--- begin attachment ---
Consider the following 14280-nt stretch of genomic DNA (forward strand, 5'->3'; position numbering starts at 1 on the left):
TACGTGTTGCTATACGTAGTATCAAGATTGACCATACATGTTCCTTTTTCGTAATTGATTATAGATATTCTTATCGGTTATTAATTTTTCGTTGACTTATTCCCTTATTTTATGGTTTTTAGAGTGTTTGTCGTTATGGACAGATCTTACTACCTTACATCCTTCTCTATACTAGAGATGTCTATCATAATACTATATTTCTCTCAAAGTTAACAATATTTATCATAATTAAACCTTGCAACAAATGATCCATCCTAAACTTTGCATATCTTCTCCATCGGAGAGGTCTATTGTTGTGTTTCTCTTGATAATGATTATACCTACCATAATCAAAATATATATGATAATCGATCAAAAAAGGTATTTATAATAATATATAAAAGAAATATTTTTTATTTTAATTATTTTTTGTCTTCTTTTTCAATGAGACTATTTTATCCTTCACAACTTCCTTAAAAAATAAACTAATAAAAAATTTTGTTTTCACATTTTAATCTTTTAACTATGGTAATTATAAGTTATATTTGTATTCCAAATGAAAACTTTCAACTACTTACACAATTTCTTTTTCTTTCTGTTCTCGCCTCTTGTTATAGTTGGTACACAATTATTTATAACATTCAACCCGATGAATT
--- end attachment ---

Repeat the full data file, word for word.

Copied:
Consider the following 14280-nt stretch of genomic DNA (forward strand, 5'->3'; position numbering starts at 1 on the left):
TACGTGTTGCTATACGTAGTATCAAGATTGACCATACATGTTCCTTTTTCGTAATTGATTATAGATATTCTTATCGGTTATTAATTTTTCGTTGACTTATTCCCTTATTTTATGGTTTTTAGAGTGTTTGTCGTTATGGACAGATCTTACTACCTTACATCCTTCTCTATACTAGAGATGTCTATCATAATACTATATTTCTCTCAAAGTTAACAATATTTATCATAATTAAACCTTGCAACAAATGATCCATCCTAAACTTTGCATATCTTCTCCATCGGAGAGGTCTATTGTTGTGTTTCTCTTGATAATGATTATACCTACCATAATCAAAATATATATGATAATCGATCAAAAAAGGTATTTATAATAATATATAAAAGAAATATTTTTTATTTTAATTATTTTTTGTCTTCTTTTTCAATGAGACTATTTTATCCTTCACAACTTCCTTAAAAAATAAACTAATAAAAAATTTTGTTTTCACATTTTAATCTTTTAACTATGGTAATTATAAGTTATATTTGTATTCCAAATGAAAACTTTCAACTACTTACACAATTTCTTTTTCTTTCTGTTCTCGCCTCTTGTTATAGTTGGTACACAATTATTTATAACATTCAACCCGATGAATT